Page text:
Michael Divine

Mount San Jacinto

I left Violet at the lodge where her other philosophy friends from UCSD and UCI were having a sort of informal conference and drove up the road a piece to the Fuller Ridge Trail – drove up a twisting dirt road and parked at a gate. I started hiking… p and up. Into the still silence of nature abounding where there is no stillness but no incongruous sound, nothing is out of place. Bird song, bird answer. A woodpecker in the distance and another bird that zooms past me at breakneck speed. I sat for a while. Feeling my heart beating. My breath breathing. My joints and fingers and feet.

I hiked further and higher… into groves of towering Douglas Firs with long striations of bark in several dozen shades of brown and red and tan. I stood up close to it, my face inches from the bark and breathed in the musky woody scent, mingled with the cold mountain air. I felt it’s tall peace and, as I stood there, felt myself – the roots and branches and leaves and fruits of my being stretching to the sun and the center of the earth. Maybe I looked like the “tree-hugger” type but that is such a misunderstood idea. A “tree-hugger” gets hugged back as well – but beyond that I felt like i was meditating there with this tree that was more than several hundred years old. It’s bark attested to fires and storms that it has weathered – knobs and gnarls of knotted wood giving away where a brach was blown free in the wintertime and charred edges and the center charring – a tunnel within the tree that has been charred and blackened. I felt it and tasted it and thanked it. And moved on. I stuck my hand in the snow and stopped now and again to let my footsteps catch up with myself. And in that moment – the moment of being caught up – i found a center – and ever evolving moving changing and constant center.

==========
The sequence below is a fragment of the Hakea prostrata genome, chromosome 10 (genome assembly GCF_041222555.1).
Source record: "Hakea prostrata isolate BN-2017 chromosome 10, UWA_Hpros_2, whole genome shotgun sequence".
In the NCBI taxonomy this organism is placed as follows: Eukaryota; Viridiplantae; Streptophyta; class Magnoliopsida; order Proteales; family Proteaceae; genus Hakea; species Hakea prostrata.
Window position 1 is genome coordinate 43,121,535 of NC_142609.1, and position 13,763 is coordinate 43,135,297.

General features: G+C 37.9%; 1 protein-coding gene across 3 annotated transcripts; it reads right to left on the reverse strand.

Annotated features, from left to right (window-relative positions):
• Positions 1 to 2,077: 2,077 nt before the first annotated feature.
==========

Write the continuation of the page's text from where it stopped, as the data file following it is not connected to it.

I kept going. I was getting a bt light-headed- hungry maybe, low blood sugar, tired, maybe it was the altitude but I hadn’t see my “spot” yet. I always find a “spot”, a place to stop and breathe and feel everything a place that is high up and I can feel all of the elements at once. I’d stopped at a few rock outcroppings and a few tall trees but they hadn’t been :”it” but then as I rounded a corner I saw an angled granite face lit by the sun and looking out on who knew what. I understood that to be y stopping point. There is never a destination – the journey and discoveries along way are all the purpose – but sometimes we find a spot – a place where we find ourselves a little more, a little deeper.

I climbed up atop that collection of giant boulders and had the valley and mountains spread out before me, dropping off steeply, surrounded by Douglas firs and other pines and brush, the clouds rolling away over head, a cold wind sweeping up from below and a warm sun that would peek out every now and again. All of life circling grandly and lovingly – look at us! feel us! feel yourself – my breath, my body, my spirit, my mind, my soul, my everything – all of this one vision, one illusion, one thought, one breath. I sighed a long long sigh, allowing for the fact that I would soon find myself back in my studio, back before my desk r my canvas. But I take a piece of back with me and I leave a piece of myself here.

After a while, I knew it was time to turn back. The wind and cold were beginning to bite and their bites were no longer playful. My light headedness had returned and it was still a five mile hike back. So I turned and ran, hopped, walked, hiked and occasionally cut between the switchbacks and took a tumbling gait down the arid sandy soil of sand and pine needles and dried oak leaves. I breathed, smiled, sighed and returned to the car. Listening to Sun Electric’s 30.7.94 album I drove to a little general store, picked up a Cabernet and drove back in the  setting sun, as it cast its glow over the pine, turning them a golden green, to the lodge where dinner would soon be served.

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